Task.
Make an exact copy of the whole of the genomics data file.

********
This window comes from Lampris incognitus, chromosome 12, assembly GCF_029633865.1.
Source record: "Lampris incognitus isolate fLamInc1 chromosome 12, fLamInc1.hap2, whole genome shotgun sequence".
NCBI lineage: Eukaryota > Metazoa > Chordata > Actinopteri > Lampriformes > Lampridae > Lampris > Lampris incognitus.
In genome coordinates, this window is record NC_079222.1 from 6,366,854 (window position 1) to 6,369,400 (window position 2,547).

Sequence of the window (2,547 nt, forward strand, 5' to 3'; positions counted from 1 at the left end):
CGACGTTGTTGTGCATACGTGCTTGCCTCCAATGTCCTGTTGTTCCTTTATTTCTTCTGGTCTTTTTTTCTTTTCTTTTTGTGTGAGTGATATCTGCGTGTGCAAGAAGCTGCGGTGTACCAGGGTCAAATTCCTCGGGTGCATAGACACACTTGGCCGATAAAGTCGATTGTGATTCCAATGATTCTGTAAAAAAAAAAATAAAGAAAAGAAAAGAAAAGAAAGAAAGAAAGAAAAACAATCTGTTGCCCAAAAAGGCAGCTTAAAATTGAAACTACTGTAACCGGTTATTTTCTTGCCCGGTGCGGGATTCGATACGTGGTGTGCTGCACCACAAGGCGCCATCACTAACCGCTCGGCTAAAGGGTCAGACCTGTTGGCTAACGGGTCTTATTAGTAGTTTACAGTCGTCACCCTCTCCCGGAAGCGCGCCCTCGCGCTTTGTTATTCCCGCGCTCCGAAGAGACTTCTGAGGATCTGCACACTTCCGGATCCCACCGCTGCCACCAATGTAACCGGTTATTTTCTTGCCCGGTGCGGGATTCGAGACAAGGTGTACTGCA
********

This window comes from Lampris incognitus, chromosome 12, assembly GCF_029633865.1.
Source record: "Lampris incognitus isolate fLamInc1 chromosome 12, fLamInc1.hap2, whole genome shotgun sequence".
NCBI lineage: Eukaryota > Metazoa > Chordata > Actinopteri > Lampriformes > Lampridae > Lampris > Lampris incognitus.
In genome coordinates, this window is record NC_079222.1 from 6,366,854 (window position 1) to 6,369,400 (window position 2,547).

Sequence of the window (2,547 nt, forward strand, 5' to 3'; positions counted from 1 at the left end):
CGACGTTGTTGTGCATACGTGCTTGCCTCCAATGTCCTGTTGTTCCTTTATTTCTTCTGGTCTTTTTTTCTTTTCTTTTTGTGTGAGTGATATCTGCGTGTGCAAGAAGCTGCGGTGTACCAGGGTCAAATTCCTCGGGTGCATAGACACACTTGGCCGATAAAGTCGATTGTGATTCCAATGATTCTGTAAAAAAAAAAATAAAGAAAAGAAAAGAAAAGAAAGAAAGAAAGAAAAACAATCTGTTGCCCAAAAAGGCAGCTTAAAATTGAAACTACTGTAACCGGTTATTTTCTTGCCCGGTGCGGGATTCGATACGTGGTGTGCTGCACCACAAGGCGCCATCACTAACCGCTCGGCTAAAGGGTCAGACCTGTTGGCTAACGGGTCTTATTAGTAGTTTACAGTCGTCACCCTCTCCCGGAAGCGCGCCCTCGCGCTTTGTTATTCCCGCGCTCCGAAGAGACTTCTGAGGATCTGCACACTTCCGGATCCCACCGCTGCCACCAATGTAACCGGTTATTTTCTTGCCCGGTGCGGGATTCGAGACAAGGTGTACTGCA